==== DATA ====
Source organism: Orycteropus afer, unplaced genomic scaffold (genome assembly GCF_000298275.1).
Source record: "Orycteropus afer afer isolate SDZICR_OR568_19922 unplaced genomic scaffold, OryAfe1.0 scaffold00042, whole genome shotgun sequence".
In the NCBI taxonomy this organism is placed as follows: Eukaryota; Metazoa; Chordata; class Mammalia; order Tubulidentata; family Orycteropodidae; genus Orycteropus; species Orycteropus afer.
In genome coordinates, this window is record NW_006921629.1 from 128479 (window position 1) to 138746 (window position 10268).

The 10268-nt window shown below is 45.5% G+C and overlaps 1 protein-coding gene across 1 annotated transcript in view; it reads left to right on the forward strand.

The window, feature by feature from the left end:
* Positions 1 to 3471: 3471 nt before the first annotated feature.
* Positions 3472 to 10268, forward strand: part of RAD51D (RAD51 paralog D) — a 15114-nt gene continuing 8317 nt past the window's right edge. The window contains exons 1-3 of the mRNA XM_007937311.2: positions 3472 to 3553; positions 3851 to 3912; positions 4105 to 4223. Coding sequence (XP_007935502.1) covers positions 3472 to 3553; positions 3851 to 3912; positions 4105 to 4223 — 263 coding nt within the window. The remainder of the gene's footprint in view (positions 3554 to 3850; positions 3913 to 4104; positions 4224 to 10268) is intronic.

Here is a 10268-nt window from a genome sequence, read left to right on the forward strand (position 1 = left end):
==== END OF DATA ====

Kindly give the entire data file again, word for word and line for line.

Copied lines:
Source organism: Orycteropus afer, unplaced genomic scaffold (genome assembly GCF_000298275.1).
Source record: "Orycteropus afer afer isolate SDZICR_OR568_19922 unplaced genomic scaffold, OryAfe1.0 scaffold00042, whole genome shotgun sequence".
In the NCBI taxonomy this organism is placed as follows: Eukaryota; Metazoa; Chordata; class Mammalia; order Tubulidentata; family Orycteropodidae; genus Orycteropus; species Orycteropus afer.
In genome coordinates, this window is record NW_006921629.1 from 128479 (window position 1) to 138746 (window position 10268).

The 10268-nt window shown below is 45.5% G+C and overlaps 1 protein-coding gene across 1 annotated transcript in view; it reads left to right on the forward strand.

The window, feature by feature from the left end:
* Positions 1 to 3471: 3471 nt before the first annotated feature.
* Positions 3472 to 10268, forward strand: part of RAD51D (RAD51 paralog D) — a 15114-nt gene continuing 8317 nt past the window's right edge. The window contains exons 1-3 of the mRNA XM_007937311.2: positions 3472 to 3553; positions 3851 to 3912; positions 4105 to 4223. Coding sequence (XP_007935502.1) covers positions 3472 to 3553; positions 3851 to 3912; positions 4105 to 4223 — 263 coding nt within the window. The remainder of the gene's footprint in view (positions 3554 to 3850; positions 3913 to 4104; positions 4224 to 10268) is intronic.

Here is a 10268-nt window from a genome sequence, read left to right on the forward strand (position 1 = left end):